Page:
Yesterday I received an e-mail from an employee at A Woman's Place (Urbana) telling me that they had a few Spanish-speaking clients with whom they were not able to communicate well. Could my students help?
I identified one student to take the lead and work the most hours, then e-mailed all students to ask them to volunteer as well.
The woman with whom I spoke was obviously discouraged because she wanted to be able to provide her clients with full access to the organization's services, but the communication barrier was preventing that. She described difficulties in case management--setting goals for finding housing, employment, etc.--and daily living--e.g., finding family connections, arranging transportation, etc. This is an opportunity for students to have real impact in the lives of the organization's Spanish-speaking clients.
I have reflected on a few things that this sudden opportunity towards the end of the semester has shown me:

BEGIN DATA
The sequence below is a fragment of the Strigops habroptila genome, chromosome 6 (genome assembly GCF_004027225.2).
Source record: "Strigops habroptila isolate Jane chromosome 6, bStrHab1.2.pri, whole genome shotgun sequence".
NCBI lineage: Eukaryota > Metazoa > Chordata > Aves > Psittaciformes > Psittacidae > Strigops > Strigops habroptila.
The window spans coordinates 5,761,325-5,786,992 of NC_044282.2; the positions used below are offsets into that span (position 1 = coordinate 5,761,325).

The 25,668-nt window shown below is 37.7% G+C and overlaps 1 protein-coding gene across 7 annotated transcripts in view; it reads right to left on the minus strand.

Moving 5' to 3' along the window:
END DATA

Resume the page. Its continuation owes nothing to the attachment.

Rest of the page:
Which students will volunteer for an "extra" opportunity? On the one hand, I have students who are behind on their required 28 hours of community service learning work, for various reasons (some beyond their control, some within their control). For one student in this situation, I specifically told him that he needed to take the lead on this project. All others can contact the organization directly themselves. What I have observed so far is that the most interested and active students are actually those that have plenty of community service learning hours. They are not looking to "make up " anything; they are truly engaged and excited about doing this work.
How do you balance semester-long partnerships with urgent requests? To run a community-based learning program that integrates community work throughout the semester (as opposed to projects), you absolutely must form partnerships that provide regular work for the students. They need to be able to schedule their lives ahead of time, and you need to be able to plan your teaching curriculum. However, what I have seen from this current experience is that students--often the busiest students--will rise to the challenge of fulfilling an urgent request. I will also now work with A Woman's Place to see if they can be one of our permanent community partners.